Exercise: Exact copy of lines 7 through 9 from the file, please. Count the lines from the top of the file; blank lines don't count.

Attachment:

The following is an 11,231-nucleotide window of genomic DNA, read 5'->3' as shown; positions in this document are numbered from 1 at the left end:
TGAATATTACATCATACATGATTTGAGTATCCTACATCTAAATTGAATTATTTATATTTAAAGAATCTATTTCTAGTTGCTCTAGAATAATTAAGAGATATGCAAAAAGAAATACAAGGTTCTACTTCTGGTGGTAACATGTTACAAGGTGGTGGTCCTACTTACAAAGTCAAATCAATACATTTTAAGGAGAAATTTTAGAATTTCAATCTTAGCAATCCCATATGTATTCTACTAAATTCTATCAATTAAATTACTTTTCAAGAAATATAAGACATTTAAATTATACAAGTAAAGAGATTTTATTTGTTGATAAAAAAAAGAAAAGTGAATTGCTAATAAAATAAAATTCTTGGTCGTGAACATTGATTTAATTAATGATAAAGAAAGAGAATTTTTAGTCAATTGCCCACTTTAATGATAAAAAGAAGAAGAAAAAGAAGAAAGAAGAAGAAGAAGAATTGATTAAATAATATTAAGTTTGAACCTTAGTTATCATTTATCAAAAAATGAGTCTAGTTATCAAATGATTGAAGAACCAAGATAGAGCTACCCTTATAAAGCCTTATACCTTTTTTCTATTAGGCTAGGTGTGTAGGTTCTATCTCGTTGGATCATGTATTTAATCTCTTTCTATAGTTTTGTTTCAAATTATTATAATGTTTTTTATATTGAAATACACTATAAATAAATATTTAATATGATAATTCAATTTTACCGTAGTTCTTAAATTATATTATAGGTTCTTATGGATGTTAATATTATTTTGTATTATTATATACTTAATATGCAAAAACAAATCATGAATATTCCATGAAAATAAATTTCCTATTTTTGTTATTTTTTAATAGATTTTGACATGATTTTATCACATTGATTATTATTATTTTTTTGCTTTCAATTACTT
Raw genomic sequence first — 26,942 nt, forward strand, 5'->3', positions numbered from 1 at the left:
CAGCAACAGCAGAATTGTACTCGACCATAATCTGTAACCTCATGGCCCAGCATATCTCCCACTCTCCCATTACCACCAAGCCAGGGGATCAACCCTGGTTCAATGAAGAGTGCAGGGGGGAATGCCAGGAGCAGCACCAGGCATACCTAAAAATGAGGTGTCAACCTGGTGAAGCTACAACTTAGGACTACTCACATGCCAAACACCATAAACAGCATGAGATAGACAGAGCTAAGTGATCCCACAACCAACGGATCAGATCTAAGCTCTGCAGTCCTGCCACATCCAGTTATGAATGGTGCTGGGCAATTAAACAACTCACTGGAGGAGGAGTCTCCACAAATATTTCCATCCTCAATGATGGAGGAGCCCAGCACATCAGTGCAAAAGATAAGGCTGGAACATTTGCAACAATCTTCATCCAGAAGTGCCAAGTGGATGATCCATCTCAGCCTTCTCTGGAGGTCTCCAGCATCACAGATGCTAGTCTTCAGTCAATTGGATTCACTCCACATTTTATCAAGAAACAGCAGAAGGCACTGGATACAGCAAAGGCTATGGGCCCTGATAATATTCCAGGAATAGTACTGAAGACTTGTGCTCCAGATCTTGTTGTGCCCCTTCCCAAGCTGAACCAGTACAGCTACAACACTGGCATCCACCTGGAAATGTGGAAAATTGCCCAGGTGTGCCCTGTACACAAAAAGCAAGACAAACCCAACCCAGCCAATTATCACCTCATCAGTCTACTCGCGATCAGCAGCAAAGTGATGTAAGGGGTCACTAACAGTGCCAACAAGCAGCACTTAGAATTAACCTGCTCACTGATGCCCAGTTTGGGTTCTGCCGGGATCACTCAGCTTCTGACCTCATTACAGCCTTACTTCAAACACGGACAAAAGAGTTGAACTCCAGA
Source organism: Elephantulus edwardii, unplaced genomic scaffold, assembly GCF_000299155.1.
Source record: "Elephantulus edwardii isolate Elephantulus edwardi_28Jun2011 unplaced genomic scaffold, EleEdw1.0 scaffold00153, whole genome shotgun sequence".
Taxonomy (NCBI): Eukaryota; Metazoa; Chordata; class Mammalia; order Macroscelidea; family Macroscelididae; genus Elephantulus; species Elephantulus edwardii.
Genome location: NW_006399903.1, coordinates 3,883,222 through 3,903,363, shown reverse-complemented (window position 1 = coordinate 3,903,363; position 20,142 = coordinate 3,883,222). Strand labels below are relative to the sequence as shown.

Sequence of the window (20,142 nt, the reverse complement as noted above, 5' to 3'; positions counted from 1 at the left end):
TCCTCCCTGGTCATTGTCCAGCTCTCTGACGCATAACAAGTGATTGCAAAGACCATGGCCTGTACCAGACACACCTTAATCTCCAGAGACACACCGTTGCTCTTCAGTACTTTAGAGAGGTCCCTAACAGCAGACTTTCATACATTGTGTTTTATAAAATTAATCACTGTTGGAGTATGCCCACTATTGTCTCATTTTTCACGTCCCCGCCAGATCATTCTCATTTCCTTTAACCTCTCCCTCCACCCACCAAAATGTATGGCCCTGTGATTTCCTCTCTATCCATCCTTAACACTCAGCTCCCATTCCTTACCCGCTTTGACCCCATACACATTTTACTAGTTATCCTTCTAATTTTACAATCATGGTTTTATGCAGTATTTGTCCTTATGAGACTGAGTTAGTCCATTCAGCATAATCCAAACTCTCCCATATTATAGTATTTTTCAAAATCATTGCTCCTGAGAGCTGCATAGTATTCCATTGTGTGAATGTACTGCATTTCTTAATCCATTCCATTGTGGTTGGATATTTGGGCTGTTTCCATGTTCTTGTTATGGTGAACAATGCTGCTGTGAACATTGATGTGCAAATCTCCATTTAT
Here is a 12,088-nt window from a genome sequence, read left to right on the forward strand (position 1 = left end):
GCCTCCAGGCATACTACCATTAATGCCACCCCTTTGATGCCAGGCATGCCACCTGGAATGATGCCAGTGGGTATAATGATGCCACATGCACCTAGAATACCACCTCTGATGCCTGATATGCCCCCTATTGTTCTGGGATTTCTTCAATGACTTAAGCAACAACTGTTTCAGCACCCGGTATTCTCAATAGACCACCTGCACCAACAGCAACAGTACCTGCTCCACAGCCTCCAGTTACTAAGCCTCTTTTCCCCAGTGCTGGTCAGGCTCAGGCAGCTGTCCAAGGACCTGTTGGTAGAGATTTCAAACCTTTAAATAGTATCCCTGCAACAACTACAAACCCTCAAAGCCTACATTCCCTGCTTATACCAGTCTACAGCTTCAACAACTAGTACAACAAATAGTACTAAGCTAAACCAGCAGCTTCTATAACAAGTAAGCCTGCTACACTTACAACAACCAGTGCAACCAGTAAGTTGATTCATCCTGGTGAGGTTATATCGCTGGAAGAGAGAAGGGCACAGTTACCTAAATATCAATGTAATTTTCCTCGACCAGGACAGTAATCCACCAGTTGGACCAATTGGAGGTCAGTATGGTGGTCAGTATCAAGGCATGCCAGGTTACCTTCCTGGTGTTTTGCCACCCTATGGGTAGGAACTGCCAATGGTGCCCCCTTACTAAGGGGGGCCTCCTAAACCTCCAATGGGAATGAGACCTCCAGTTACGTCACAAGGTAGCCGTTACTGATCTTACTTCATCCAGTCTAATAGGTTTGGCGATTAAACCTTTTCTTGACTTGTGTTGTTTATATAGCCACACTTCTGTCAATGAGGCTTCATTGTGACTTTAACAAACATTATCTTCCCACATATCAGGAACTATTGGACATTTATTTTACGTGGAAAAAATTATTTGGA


Taxonomy (NCBI): Eukaryota; Metazoa; Chordata; class Mammalia; order Macroscelidea; family Macroscelididae; genus Elephantulus; species Elephantulus edwardii.
Genome location: NW_006399903.1, coordinates 3,883,222 through 3,903,363, shown reverse-complemented (window position 1 = coordinate 3,903,363; position 20,142 = coordinate 3,883,222). Strand labels below are relative to the sequence as shown.

Sequence of the window (20,142 nt, the reverse complement as noted above, 5' to 3'; positions counted from 1 at the left end):